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All Contents © 2020The Kiplinger Washington Editors
By the editors of Kiplinger's Personal Finance
| May 1, 2020
You worked hard for your retirement nest egg, so the idea of paying taxes on those savings isn't exactly appealing. If you know what you're doing, you can avoid overpaying Uncle Sam as you start collecting Social Security and making withdrawals (including RMDs) from IRAs and 401(k)s. Unfortunately, though, retirees don't always know all the tax code ins and outs and, as a result, end up paying more in taxes than is necessary. For example, here are 10 questions retirees often get wrong about taxes in retirement. Take a look and see how much you really understand about your own tax situation.
(And check out our guide to taxes on retirees in all 50 states to learn more about how you will be taxed by your state during retirement.)
Question: When you retire, is your tax rate going to be higher or lower than it was when you were working?
Answer: It depends. Many people make their retirement plans with the assumption that they'll fall into a lower tax bracket once they retire. But that's often not the case, for the following three reasons.
1. Retirees typically no longer have all of the tax deductions they once did. Their homes are paid off or close to it, so there's no mortgage interest deduction. There are also no kids to claim as dependents, or annual tax-deferred 401(k) contributions to reduce income. So, almost all of your income will be taxable during retirement.
2. Retirees want to have fun—which costs money. If you're like many newly retired folks, you might want to travel and engage in the hobbies you didn't have time for before, and that doesn't come cheap. So, the income you set aside for yourself in retirement may not be much lower than what you were making in your job.
3. Future tax rates may be higher than they are today. Let's face it…tax rates now are low when viewed in a historical context. The top tax rate of 37% in 2020 is a bargain compared with the 94% of the 1940s and even the 70% range as recently as the 1970s. And considering today's growing national debt, future tax rates could end up much higher than they are today.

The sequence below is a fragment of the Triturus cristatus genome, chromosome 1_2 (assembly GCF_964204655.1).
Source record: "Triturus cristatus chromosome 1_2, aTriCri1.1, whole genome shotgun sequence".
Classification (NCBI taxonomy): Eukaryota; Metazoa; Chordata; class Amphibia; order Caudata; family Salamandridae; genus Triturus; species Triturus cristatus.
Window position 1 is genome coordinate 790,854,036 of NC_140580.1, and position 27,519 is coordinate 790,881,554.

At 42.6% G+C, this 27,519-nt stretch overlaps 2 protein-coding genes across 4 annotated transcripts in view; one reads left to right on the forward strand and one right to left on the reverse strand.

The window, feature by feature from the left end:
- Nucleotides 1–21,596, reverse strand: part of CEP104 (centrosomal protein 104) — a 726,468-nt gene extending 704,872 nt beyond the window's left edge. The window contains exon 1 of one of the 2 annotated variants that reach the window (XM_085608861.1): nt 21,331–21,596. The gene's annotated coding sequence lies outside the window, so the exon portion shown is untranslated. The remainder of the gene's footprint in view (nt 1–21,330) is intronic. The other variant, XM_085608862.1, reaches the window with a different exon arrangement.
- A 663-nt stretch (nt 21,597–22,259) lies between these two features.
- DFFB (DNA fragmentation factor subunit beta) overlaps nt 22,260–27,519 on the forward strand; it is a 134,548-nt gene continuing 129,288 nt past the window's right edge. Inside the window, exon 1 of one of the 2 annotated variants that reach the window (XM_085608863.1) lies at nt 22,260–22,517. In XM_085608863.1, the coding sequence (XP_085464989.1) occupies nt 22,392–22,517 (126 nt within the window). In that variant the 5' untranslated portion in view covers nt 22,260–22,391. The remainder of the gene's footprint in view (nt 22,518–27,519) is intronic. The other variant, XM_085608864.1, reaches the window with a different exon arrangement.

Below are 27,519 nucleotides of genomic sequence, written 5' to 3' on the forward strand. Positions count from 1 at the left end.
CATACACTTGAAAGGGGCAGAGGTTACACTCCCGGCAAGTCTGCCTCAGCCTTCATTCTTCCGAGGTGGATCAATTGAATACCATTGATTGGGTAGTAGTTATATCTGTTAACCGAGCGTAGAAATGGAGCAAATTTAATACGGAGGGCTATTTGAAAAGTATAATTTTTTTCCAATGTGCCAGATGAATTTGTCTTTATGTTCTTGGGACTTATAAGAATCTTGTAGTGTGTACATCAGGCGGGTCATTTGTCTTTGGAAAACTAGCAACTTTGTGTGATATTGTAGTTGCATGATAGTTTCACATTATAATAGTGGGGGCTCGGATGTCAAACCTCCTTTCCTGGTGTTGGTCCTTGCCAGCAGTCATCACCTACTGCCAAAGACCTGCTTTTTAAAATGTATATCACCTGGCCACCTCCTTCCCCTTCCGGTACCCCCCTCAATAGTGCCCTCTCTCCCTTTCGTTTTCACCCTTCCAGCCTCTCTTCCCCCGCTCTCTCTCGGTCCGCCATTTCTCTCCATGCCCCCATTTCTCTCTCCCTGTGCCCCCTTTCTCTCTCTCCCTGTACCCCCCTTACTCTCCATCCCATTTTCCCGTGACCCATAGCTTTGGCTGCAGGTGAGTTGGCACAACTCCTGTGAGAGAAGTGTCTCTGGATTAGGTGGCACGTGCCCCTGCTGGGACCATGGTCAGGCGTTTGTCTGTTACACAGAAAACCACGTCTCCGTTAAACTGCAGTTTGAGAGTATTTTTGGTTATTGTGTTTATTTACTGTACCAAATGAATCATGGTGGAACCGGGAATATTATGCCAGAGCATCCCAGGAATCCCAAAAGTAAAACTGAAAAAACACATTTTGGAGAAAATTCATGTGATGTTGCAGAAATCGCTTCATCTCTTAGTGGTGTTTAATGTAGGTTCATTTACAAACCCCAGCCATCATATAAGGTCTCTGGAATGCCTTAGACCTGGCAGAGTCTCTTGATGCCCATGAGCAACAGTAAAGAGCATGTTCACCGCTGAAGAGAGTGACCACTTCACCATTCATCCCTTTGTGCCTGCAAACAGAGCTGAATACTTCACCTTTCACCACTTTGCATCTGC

Question: Are Social Security benefits taxable?
Answer: Yes. Depending on your "provisional income," up to 85% of your Social Security benefits are subject to federal income taxes. To determine your provisional income, take your modified adjusted gross income, add half of your Social Security benefits and add all of your tax-exempt interest.
If you're married and file taxes jointly, here's what you'll be looking at:
The IRS has a handy calculator that can help you determine whether your benefits are taxable.
Also see Calculating Taxes on Social Security Benefits and 5 Ways to Avoid Taxes on Social Security Benefits.
And don't forget state taxes. In most states (but not all!), Social Security benefits are tax-free.
Question: Are withdrawals from Roth IRAs tax-free once you retire?
Answer: Yes. Roth IRAs come with a big long-term tax advantage: Unlike their 401(k) and traditional IRA cousins—which are funded with pretax dollars—you pay the taxes on your contributions to Roths up front, so your withdrawals are tax-free once you retire. One important caveat is that you must have held your account for at least five years before you can take tax-free withdrawals. And while you can withdraw the amount you contributed at any time tax-free, you must be at least age 59½ to be able to withdraw the gains without facing a 10% early-withdrawal penalty.
Question: Is the income you receive from an annuity you own taxable?
Answer: Probably (at least for some of it). If you purchased an annuity that provides income in retirement, the portion of the payment that represents your principal is tax-free; the rest is taxable. The insurance company that sold you the annuity is required to tell you what is taxable. Different rules apply if you bought the annuity with pretax funds (such as from a traditional IRA). In that case, 100% of your payment will be taxed as ordinary income. In addition, be aware that you'll have to pay any taxes that you owe on the annuity at your ordinary income-tax rate, not the preferable capital gains rate.